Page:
Suppose you are given two sets of integers L and M both having N elements. The problem is to match each number in L to a number in M. Such perfect matching has some cost given by $\sum_{i=1}^{N} l_i*m_i$.

I want to find some perfect matching with some given cost. I suspect that this is hard (i.e. NP-complete). Can you solve it quickly? (find an efficient algorithm).

Here is an example: we have three courses, credit hours are 4, 5, 8. Grade points are 4, 3, 2. A solution is a perfect matching between the lists that result in some given GPA.

For this to be computationally meaningful, the largest grade point and largest credit hour are unbounded.

P.S. Yuval hinted the reduction from Subset sum problem. I am interested in hardness proof of strong NP-completeness.

  • $\begingroup$ Assuming that subset sum remains hard when you fix the size of the subset, your question is indeed NP-complete. $\endgroup$ – Yuval Filmus Feb 23 at 23:09
  • $\begingroup$ I would be interested in strong NP-COMPLETE proof if it hard. $\endgroup$ – Mohammad Al-Turkistany Feb 23 at 23:13

This problem is indeed $NP-complete$ as you have suspected. To see this, we will show a reduction from $SubsetSum$.

The reduction

Let $A,s$ be an instance of $SubsetSum$, where $|A|=n$. We will define $L$ as all the numbers in $A$, in addition to another $n$ zeros. For example, if $A= 4, 5, 8$ then $L=4,5,8,0,0,0$.

Now, we define $M$ to be with $2n$ values, such that we have $n$ ones and $n$ zeros.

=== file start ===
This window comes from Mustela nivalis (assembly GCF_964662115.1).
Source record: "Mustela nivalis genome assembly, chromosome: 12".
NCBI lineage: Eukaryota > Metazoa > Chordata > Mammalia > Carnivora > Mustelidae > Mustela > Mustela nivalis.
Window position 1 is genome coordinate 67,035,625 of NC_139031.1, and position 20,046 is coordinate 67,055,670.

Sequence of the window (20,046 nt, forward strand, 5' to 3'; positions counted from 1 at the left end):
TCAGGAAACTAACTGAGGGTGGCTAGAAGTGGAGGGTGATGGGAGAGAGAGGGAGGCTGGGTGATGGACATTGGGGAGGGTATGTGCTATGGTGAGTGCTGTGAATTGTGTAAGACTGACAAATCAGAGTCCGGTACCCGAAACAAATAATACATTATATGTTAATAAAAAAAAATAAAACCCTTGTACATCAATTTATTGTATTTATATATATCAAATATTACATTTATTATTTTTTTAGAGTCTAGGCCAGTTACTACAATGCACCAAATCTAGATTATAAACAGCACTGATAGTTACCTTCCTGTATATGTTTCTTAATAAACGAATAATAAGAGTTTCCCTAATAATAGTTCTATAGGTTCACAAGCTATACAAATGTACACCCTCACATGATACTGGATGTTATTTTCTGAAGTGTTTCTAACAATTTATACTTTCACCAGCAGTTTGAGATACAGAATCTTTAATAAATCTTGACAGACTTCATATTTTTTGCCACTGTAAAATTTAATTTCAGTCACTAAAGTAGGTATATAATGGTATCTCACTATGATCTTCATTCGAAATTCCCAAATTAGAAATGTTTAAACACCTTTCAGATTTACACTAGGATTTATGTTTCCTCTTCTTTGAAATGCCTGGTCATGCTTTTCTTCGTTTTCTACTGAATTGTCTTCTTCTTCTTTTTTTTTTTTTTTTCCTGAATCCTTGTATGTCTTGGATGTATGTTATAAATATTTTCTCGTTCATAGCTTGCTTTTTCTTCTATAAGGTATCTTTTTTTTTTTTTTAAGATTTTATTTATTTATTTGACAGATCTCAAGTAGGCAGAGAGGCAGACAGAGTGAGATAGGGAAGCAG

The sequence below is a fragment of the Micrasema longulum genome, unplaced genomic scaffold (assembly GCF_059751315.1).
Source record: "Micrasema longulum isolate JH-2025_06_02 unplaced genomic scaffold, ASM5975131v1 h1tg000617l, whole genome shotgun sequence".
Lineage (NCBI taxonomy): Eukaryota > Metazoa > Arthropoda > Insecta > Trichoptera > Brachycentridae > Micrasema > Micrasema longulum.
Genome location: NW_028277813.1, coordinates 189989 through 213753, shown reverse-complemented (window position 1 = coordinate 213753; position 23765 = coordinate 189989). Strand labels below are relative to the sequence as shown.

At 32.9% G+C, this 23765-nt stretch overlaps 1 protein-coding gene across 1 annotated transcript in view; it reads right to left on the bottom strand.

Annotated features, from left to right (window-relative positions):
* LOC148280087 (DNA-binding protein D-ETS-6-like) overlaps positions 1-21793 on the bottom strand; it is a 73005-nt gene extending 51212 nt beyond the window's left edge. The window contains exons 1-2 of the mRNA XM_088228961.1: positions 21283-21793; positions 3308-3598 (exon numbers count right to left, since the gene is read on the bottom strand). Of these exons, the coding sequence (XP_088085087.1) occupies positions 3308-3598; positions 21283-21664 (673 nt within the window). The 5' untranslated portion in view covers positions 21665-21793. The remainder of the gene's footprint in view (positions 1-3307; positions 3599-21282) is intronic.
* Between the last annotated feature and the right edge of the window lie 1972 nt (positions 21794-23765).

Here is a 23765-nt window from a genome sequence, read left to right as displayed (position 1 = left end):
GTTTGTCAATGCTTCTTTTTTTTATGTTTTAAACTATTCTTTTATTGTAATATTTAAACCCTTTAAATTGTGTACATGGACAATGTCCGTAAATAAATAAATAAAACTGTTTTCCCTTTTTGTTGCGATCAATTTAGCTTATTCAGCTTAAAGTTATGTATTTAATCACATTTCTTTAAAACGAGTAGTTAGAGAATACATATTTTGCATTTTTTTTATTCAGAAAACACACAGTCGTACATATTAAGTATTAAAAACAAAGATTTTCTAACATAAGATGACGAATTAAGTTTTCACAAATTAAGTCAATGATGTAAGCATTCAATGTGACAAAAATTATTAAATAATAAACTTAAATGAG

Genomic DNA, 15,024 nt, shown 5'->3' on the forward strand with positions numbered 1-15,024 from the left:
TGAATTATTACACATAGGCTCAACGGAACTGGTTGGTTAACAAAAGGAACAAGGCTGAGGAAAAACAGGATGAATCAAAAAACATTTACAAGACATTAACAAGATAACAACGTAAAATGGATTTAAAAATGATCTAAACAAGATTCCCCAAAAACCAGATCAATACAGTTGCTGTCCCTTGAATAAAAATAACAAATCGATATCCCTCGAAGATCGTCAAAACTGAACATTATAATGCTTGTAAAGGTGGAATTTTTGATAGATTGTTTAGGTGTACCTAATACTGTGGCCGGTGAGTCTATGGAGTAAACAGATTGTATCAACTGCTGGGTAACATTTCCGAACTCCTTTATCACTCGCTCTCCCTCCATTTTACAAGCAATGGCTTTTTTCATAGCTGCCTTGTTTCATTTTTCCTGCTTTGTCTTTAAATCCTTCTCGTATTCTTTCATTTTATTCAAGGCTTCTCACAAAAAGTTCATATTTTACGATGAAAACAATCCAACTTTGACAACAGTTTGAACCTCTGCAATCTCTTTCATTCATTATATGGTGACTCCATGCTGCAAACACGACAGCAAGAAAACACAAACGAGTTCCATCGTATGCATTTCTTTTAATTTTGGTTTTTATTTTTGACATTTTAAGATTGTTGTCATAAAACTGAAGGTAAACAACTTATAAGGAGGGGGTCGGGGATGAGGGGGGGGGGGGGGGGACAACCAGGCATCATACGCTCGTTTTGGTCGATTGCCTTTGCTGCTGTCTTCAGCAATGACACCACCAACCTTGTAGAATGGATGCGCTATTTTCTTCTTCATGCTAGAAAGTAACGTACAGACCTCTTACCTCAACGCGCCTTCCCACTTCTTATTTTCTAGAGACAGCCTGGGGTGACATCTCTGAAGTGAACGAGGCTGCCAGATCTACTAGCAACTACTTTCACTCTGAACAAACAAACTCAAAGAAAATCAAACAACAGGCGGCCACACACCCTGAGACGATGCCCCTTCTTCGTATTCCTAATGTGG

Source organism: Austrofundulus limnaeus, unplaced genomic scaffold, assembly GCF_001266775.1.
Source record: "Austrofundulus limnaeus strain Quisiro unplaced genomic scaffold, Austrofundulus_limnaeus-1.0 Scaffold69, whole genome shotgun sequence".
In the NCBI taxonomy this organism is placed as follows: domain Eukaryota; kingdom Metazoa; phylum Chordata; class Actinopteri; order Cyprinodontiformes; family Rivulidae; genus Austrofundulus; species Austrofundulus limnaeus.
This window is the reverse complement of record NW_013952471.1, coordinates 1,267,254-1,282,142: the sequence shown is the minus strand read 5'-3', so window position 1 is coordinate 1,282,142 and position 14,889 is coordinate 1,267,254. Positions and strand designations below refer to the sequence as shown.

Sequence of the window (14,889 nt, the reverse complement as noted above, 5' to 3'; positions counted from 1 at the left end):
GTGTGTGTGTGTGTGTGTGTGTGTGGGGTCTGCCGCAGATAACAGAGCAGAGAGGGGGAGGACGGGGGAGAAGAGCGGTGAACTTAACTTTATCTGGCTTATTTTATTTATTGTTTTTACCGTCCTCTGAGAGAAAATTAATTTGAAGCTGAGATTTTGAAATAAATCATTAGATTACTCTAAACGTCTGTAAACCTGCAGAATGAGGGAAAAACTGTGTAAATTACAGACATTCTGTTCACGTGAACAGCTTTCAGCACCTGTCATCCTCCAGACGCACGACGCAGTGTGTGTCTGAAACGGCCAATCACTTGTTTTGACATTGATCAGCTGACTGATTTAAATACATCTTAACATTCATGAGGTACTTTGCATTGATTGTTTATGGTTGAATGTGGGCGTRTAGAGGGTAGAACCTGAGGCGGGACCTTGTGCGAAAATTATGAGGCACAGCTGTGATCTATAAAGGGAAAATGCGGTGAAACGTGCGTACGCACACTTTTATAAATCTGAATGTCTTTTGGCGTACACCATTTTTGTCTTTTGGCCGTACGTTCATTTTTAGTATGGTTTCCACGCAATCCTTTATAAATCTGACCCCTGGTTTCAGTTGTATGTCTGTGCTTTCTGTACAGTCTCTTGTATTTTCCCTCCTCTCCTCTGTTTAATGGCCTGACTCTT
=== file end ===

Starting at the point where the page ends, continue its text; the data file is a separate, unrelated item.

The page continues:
The target value will be $s$


Such a perfect matching defines us a subset $A'\in A$, that $a\in A'$ iff $1$ is matched with $a$. Since we have $n$ values in $A$, and we have $n$ ones and $n$ zeros in $M$, then each pair of $(0,1)$ in $M$ can be assigned to every pair $(a, 0)$ where $a\in A$, and thus any $a\in A$ can be matched with either $0$ or $1$, contributing to the total sum either $a$ or $0$. Therefore, there is a perfect match if and only if there is a subset with that sum (as the value of the matching is a sum of the subset $A'$).

  • $\begingroup$ I recommend you to fill in the precise details of the proof. This is mainly an "outline" of it, describing the reduction and the proof idea $\endgroup$ – nir shahar Feb 23 at 23:15
  • $\begingroup$ In my comment to Yuval I am interested in strong NP-COMPLETENESS $\endgroup$ – Mohammad Al-Turkistany Feb 23 at 23:30

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